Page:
Spanish Pronunciation

Spanish is such an easy language to speak. It is phonetic, which means that as long as you memorize the sounds of each letter in the alphabet, you can read ANY word!

The Spanish Alphabet

You can form almost every sound in Spanish using the English sounds that you already know. Look at the Spanish alphabet below. See if you can’t pick out the letters that do NOT occur in the English alphabet:

a, b, c, ch, d, e, f, g, h, i, j, k, l, ll, m, n, ñ, o, p, q, r, rr, s, t, u, v, w, x, y, z If you said ch, ll, ñ, and rr, you’d be right!

The ch sound is pronounced just as it is pronounced in English, like Charles.
The ll sound is often pronounced like a y, as in yo-yo.
Please note that this sound is difficult to pin down, as it is prounced in a variety of ways around Latin America.
The ñ sound is pronounced like an n followed by a yay.
The rr sound is pronounced by trilling the r sound. Think of a purring cat!

Below is a guide to the pronunciation of the letters of the alphabet. Just remember to pronounce the letter combination “ay” as in “day” and the letter combination “ah” like you were opening your mouth for the dentist, and you’ll be fine!




CH 









LL 


Ñ 




RR 

T





Z

ah
beh
say
chay
day
ay
ef-ay
hay
ah-chay
ee
hotah
kah
el-ay
ay-yay
em-ay
en-ay
en-yay
oh
peh
coo
air-ay
airrr-ay (roll those Rs!)
es-ay (like ‘S’-ay)
teh
oo
beh
doh-bleh-beh 
eh-keys
ee-gree-ay-gah
say-tah

Notice that the letters ‘b’ and ‘v’ sound exactly alike. That’s because there is no difference between the two sounds in Spanish: ‘v’ is pronounced just like ‘b.’ This can make it difficult when you’re trying to spell an unfamiliar word that you’ve only heard before, like grabadora (tape recorder) or vago (lazy). If you ask someone to spell a word in Spanish for you, that person may differentiate ‘b’ and ‘v’ by talking about beh grande (big ‘b’) and beh pequeño (little ‘v’).

You may also have difficulties with the Spanish sounds ‘g,’ ‘h,’ and ‘j.’ They sound rather different from their English counterparts! Both ‘g’ and ‘j’ can sound like the English ‘h’ (as in ‘hey’). The Spanish ‘h,’ on the other hand, is usually silent!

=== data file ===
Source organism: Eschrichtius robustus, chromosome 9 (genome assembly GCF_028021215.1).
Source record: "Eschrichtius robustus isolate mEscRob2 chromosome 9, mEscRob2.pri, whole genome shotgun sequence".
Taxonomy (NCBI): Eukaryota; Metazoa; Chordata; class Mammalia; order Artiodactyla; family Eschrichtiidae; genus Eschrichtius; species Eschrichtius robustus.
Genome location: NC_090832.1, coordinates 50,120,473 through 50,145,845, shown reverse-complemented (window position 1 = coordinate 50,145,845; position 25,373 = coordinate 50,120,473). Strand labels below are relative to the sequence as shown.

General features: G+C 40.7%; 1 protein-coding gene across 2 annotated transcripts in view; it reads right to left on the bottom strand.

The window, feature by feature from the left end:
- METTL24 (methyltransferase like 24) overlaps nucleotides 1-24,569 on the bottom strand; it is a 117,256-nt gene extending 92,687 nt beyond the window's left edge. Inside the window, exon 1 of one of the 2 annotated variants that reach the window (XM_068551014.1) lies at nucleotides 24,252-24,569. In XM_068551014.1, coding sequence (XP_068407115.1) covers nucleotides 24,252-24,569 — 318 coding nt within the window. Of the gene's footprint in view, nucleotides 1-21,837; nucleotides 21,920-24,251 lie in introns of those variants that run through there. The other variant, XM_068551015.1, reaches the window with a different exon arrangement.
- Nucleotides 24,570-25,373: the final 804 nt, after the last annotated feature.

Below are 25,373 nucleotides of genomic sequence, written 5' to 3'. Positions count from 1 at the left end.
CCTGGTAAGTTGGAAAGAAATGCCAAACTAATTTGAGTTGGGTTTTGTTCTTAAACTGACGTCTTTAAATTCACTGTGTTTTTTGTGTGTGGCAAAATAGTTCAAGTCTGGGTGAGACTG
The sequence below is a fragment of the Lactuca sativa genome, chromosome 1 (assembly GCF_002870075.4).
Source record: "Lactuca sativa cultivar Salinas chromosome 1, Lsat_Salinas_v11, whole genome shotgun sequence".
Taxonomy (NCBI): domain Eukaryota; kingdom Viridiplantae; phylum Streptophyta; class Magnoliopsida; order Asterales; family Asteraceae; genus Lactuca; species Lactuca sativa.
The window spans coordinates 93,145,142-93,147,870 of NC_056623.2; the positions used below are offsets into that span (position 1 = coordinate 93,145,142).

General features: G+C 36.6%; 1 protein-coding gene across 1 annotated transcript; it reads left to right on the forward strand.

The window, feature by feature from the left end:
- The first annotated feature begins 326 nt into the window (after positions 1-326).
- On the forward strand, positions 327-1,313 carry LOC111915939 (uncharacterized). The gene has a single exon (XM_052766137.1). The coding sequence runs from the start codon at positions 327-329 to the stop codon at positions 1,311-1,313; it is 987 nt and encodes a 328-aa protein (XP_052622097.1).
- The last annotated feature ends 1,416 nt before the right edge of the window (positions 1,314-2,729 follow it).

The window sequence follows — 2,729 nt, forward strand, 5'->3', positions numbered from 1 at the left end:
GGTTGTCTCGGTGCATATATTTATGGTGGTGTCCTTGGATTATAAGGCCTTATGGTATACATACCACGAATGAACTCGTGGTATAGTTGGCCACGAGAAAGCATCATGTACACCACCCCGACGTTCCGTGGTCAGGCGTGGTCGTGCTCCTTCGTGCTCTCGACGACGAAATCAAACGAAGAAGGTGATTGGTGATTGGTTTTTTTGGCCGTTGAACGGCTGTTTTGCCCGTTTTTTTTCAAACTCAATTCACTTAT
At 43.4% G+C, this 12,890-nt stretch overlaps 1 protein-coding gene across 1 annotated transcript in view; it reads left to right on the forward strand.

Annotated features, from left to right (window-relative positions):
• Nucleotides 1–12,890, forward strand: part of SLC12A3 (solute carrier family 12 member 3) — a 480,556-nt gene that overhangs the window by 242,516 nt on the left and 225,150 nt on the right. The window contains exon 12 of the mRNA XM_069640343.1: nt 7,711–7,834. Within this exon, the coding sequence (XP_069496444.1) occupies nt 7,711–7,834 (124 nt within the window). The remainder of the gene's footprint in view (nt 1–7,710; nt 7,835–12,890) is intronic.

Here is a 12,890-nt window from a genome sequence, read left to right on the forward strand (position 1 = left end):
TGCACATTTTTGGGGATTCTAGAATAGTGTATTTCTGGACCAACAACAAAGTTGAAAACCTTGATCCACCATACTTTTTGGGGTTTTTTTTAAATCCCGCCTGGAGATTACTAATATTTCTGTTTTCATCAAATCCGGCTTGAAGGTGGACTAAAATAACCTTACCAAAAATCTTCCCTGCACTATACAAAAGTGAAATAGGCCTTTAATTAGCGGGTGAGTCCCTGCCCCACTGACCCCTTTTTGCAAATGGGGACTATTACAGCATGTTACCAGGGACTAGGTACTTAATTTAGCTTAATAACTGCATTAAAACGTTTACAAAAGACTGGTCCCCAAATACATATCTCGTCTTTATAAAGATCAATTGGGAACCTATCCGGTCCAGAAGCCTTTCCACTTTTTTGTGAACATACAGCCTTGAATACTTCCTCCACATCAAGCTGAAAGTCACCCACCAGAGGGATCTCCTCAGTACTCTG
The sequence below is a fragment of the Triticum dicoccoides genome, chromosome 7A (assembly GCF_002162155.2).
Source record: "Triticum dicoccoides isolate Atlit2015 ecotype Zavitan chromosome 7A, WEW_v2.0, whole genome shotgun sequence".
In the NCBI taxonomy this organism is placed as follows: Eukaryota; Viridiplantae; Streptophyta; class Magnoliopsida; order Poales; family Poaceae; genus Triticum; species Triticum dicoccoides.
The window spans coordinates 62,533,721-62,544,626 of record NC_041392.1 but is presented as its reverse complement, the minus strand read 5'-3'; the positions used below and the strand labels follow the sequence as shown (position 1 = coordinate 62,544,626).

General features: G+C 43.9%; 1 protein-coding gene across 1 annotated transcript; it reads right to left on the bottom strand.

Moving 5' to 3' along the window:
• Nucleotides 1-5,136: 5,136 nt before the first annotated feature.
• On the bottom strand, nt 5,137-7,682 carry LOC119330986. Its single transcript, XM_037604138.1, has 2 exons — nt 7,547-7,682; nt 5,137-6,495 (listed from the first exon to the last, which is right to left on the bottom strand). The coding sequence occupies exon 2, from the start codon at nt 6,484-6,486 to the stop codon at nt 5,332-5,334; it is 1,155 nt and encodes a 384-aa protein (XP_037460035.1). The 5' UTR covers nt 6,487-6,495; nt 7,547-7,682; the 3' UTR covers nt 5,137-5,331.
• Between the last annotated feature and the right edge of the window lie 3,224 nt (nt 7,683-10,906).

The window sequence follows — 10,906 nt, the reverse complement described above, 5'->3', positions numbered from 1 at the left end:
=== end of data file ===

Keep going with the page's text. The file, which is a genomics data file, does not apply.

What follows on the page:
By the way ... Did you know that the letter ‘w’ is only used in words of foreign origin, like ‘Washington’?

Pronuncation Practice

Now, see if you can pronounce the following words:




CH 









LL 


Ñ 




RR 

T





Z

gata (cat)
barra (bar)
cabra (goat)
chancho (pig)
dar (to give) 
edad (age)
feliz (happy)
gafas (glasses)
hay (there is), hielo (ice), hora (hour)
ida (trip)
ja-ja (ha-ha), joya (jewel)
kilo (kilogram)
lado (side)
pollo (chicken), bello (beautiful)
madre (mother)
no (no)
Ñ: niño (child), extraño (strange, foreign)
color (color)
prueba (test)
que (what, that)
rojo (red)
perro (dog)
sábado (Saturday)
tener (to have)
tú (you)
vosotros (you)
wáter (toilet) 
éxito (success)
ya (already)
zapato (shoe)

Accent Marks

The final thing that you need to remember about pronouncing Spanish words is that accent marks will completely change the pronunciation AND meaning of a word.

Consider the following stressed vowels:

á é í ó ú

When you see one of the above vowels, stress that syllable. For example, the three words below all sound different.


esta
ésta
está
 

Each of these three words has a different meaning, as well as different sound. You’ll learn more about them in the "Spanish Demonstrative Adjectives" Section .

Listen!

That’s enough pronunciation practice for now. Remember: the more you listen, the more you’ll be able to recognize words as they’re spoken!

In the next section we’ll work on nouns: words for people, places, and things

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